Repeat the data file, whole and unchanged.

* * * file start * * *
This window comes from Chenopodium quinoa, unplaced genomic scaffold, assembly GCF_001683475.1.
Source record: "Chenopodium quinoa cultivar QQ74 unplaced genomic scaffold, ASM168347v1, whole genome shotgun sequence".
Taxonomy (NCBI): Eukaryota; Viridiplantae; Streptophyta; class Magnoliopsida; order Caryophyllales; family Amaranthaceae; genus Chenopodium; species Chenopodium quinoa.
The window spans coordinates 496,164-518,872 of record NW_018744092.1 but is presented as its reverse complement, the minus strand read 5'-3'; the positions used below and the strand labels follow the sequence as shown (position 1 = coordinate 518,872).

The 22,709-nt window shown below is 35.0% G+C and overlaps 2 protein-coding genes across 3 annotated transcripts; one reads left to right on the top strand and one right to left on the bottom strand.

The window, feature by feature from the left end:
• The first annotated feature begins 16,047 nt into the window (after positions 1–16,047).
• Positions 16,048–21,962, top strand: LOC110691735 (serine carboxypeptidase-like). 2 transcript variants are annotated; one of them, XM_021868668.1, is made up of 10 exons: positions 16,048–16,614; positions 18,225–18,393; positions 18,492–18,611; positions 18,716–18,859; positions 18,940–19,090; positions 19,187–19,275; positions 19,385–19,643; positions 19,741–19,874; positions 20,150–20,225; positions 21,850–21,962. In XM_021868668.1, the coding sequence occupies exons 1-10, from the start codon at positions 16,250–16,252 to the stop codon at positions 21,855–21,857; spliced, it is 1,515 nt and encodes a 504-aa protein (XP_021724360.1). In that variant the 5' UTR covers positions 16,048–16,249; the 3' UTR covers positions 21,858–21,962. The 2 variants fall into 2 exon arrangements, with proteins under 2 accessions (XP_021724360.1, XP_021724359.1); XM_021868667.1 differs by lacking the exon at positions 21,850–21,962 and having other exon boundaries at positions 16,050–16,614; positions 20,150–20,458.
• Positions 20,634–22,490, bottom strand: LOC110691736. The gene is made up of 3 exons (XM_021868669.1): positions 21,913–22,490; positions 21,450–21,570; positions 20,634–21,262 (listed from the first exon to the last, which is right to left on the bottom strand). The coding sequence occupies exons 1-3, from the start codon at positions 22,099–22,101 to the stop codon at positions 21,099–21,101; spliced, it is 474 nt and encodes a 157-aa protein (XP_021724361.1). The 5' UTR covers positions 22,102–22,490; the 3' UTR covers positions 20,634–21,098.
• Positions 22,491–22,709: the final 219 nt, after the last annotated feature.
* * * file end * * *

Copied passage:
This window comes from Chenopodium quinoa, unplaced genomic scaffold, assembly GCF_001683475.1.
Source record: "Chenopodium quinoa cultivar QQ74 unplaced genomic scaffold, ASM168347v1, whole genome shotgun sequence".
Taxonomy (NCBI): Eukaryota; Viridiplantae; Streptophyta; class Magnoliopsida; order Caryophyllales; family Amaranthaceae; genus Chenopodium; species Chenopodium quinoa.
The window spans coordinates 496,164-518,872 of record NW_018744092.1 but is presented as its reverse complement, the minus strand read 5'-3'; the positions used below and the strand labels follow the sequence as shown (position 1 = coordinate 518,872).

The 22,709-nt window shown below is 35.0% G+C and overlaps 2 protein-coding genes across 3 annotated transcripts; one reads left to right on the top strand and one right to left on the bottom strand.

The window, feature by feature from the left end:
• The first annotated feature begins 16,047 nt into the window (after positions 1–16,047).
• Positions 16,048–21,962, top strand: LOC110691735 (serine carboxypeptidase-like). 2 transcript variants are annotated; one of them, XM_021868668.1, is made up of 10 exons: positions 16,048–16,614; positions 18,225–18,393; positions 18,492–18,611; positions 18,716–18,859; positions 18,940–19,090; positions 19,187–19,275; positions 19,385–19,643; positions 19,741–19,874; positions 20,150–20,225; positions 21,850–21,962. In XM_021868668.1, the coding sequence occupies exons 1-10, from the start codon at positions 16,250–16,252 to the stop codon at positions 21,855–21,857; spliced, it is 1,515 nt and encodes a 504-aa protein (XP_021724360.1). In that variant the 5' UTR covers positions 16,048–16,249; the 3' UTR covers positions 21,858–21,962. The 2 variants fall into 2 exon arrangements, with proteins under 2 accessions (XP_021724360.1, XP_021724359.1); XM_021868667.1 differs by lacking the exon at positions 21,850–21,962 and having other exon boundaries at positions 16,050–16,614; positions 20,150–20,458.
• Positions 20,634–22,490, bottom strand: LOC110691736. The gene is made up of 3 exons (XM_021868669.1): positions 21,913–22,490; positions 21,450–21,570; positions 20,634–21,262 (listed from the first exon to the last, which is right to left on the bottom strand). The coding sequence occupies exons 1-3, from the start codon at positions 22,099–22,101 to the stop codon at positions 21,099–21,101; spliced, it is 474 nt and encodes a 157-aa protein (XP_021724361.1). The 5' UTR covers positions 22,102–22,490; the 3' UTR covers positions 20,634–21,098.
• Positions 22,491–22,709: the final 219 nt, after the last annotated feature.